Stretching is an exercise that comes naturally and feels good. Just watch your dog, cat or baby as it wakes up to confirm how instinctive it is.
This is the 13th installment in a new WorkLife series, Healthy Living Basics for Everyone. The sanely paced plan helps you with nutrition, exercise and lifestyle and includes a mental component that helps clarify goals and identify what might hold you back.
There are many types of stretching. Here are several that are generally safe for most folks, though they have wide applications that are not appropriate for everyone. For example, most of us would injure ourselves trying Krounchasana, a yoga pose that’s an “active” stretch, but we’d be just fine with a simple “active” quadricep stretch, as in the example below.
You create “agonist/antagonist” relationships between muscles or muscle groups: Agonist muscles contract while antagonist muscles relax and stretch. This usually happens around a joint. For example, if you flex (or bend) your knee, your hamstrings (agonist) contract and your quadriceps (antagonist) oppose them by stretching. Lots of yoga poses involve active stretching.
You move parts of your body (not necessarily a particular muscle or muscle group), and once your muscles lengthen, you contract them, activating joints, tendons and ligaments as well. You’re smoothly moving toward the limits of your ranges of motion: swinging your arms or practicing walking lunges, for example.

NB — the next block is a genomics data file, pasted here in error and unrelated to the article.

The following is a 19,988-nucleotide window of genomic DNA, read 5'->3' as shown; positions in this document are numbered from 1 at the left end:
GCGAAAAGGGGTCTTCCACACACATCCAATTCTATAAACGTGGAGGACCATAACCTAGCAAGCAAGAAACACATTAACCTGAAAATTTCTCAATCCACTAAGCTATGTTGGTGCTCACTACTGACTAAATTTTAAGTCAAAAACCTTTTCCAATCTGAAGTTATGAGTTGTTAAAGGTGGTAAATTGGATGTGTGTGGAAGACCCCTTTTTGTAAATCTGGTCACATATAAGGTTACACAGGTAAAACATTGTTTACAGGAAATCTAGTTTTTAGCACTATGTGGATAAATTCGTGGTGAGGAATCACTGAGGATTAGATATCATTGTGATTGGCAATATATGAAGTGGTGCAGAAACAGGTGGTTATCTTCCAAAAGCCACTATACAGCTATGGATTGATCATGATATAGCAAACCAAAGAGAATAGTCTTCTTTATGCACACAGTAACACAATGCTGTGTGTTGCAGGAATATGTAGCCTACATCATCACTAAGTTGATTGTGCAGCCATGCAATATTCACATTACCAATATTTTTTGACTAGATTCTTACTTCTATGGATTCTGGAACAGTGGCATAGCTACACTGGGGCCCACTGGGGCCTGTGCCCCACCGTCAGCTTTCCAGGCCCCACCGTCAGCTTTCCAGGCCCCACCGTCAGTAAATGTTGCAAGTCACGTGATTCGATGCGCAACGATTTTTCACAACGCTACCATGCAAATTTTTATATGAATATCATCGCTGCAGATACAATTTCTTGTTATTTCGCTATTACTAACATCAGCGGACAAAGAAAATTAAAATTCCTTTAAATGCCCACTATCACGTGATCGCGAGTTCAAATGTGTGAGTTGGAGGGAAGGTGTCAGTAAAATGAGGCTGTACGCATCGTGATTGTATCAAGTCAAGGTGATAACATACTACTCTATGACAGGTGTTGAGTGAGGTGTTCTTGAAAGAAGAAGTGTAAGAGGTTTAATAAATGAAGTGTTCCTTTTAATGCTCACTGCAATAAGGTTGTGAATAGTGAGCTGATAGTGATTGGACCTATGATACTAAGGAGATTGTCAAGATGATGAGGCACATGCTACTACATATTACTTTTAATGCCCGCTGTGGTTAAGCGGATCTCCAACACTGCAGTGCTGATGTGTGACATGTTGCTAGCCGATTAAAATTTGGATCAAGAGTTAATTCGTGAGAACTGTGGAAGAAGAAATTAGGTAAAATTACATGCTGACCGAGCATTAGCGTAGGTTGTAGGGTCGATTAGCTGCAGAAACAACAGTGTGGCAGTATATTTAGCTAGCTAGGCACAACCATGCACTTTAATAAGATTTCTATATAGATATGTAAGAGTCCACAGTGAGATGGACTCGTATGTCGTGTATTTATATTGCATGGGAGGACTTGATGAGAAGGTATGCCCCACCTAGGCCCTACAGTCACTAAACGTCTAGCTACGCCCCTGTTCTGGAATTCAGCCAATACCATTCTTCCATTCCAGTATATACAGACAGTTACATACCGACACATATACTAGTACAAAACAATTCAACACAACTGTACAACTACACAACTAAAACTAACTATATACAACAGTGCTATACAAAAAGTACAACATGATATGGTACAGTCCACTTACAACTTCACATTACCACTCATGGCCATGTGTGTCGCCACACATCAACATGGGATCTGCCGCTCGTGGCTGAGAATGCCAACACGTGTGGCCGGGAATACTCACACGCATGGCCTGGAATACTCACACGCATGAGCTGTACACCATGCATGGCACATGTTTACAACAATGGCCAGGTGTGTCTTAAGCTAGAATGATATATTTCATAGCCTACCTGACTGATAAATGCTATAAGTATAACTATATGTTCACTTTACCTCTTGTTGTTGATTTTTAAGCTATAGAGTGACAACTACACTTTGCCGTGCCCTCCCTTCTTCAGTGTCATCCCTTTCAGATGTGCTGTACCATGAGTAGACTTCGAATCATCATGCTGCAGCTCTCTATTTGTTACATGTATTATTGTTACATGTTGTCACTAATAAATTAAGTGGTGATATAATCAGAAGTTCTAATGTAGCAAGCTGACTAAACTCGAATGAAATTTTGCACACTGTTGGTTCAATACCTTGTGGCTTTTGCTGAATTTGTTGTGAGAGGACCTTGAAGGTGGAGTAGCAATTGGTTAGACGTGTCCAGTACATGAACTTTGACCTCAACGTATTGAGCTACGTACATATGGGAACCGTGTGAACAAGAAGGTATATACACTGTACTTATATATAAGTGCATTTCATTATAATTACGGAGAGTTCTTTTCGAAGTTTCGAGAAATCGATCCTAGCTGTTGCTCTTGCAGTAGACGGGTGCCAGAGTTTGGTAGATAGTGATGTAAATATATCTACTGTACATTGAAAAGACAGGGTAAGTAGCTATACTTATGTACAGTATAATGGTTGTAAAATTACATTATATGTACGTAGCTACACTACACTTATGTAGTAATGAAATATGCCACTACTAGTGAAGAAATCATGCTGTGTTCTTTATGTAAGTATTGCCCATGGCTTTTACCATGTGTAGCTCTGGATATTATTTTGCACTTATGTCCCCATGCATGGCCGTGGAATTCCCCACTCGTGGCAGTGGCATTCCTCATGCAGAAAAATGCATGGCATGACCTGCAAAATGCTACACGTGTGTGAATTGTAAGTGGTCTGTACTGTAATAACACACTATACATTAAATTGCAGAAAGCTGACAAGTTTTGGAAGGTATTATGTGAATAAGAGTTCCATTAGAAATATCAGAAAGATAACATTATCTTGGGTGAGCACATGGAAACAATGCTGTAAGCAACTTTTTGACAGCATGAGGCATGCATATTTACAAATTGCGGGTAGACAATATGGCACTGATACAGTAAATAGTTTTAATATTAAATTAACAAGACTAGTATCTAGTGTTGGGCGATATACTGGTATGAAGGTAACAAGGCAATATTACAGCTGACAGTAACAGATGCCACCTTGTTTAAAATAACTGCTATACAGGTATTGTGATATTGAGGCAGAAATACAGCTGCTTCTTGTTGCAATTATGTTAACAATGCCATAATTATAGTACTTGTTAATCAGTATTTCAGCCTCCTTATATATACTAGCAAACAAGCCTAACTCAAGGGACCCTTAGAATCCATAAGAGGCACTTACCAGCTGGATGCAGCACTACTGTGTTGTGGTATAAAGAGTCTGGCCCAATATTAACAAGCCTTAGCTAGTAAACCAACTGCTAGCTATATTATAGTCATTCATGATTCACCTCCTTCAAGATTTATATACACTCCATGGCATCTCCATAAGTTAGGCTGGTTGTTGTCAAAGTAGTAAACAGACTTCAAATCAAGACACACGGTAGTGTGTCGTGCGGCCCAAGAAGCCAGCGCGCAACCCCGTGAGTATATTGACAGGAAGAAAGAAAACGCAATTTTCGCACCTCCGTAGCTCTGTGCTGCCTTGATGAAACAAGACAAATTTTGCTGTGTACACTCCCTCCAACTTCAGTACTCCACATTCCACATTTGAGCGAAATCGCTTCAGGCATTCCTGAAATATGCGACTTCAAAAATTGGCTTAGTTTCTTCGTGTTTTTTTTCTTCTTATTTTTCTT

You create a shape with your body to stretch a certain muscle or group of muscles, and then relax and hold that shape with the help of an external force: another person, another part of your body or an object. An example of this is lying on your back with your heels resting on a wall to stretch your hamstrings.
You stretch a muscle or group of muscles to the farthest point(s), and then hold that stretched position for a limited period of time.
Proprioceptive neuromuscular facilitation
Generally, you stretch a muscle or muscle groups, then contract them, and finally relax them. You might follow that same process or a variation of it again. There are several kinds of PNF stretching, so this one can get complicated.
The bottom line
You don’t have to bog yourself down in the nitty-gritty of stretch-types, especially if you’re new to exercise or stretching. Your best bet is to stretch, passively or actively, in a way that feels good — no more than a 3 or 4 on a 1-10 scale of intensity. And bear in mind stretching should never hurt.
Many simple stretches can be done in all kinds of locations and by almost anyone. “Stretching is great because it’s easily accessible,” says Taylor Eubank, a health & wellbeing consultant with Colonial Life and a certified exercise physiologist with the American College of Sports Medicine. “It’s portable.”
For example, you could stretch your quadriceps and hip flexors while sitting on a park bench. Your office and home have lots of tools you can use, too.
“I like to stretch out my shoulders, which get tight just from typing all day and holding my hands up at my keyboard,” Eubank says. “I have a cabinet I put my hands against and lean my body away from.”
Hundreds of stretches are available to you. Get creative about finding them.
Journalist Mitra Malek regularly creates content for wellness-focused outlets, including Yoga Journal, where she was an editor. Learn more at www.mitramalek.com.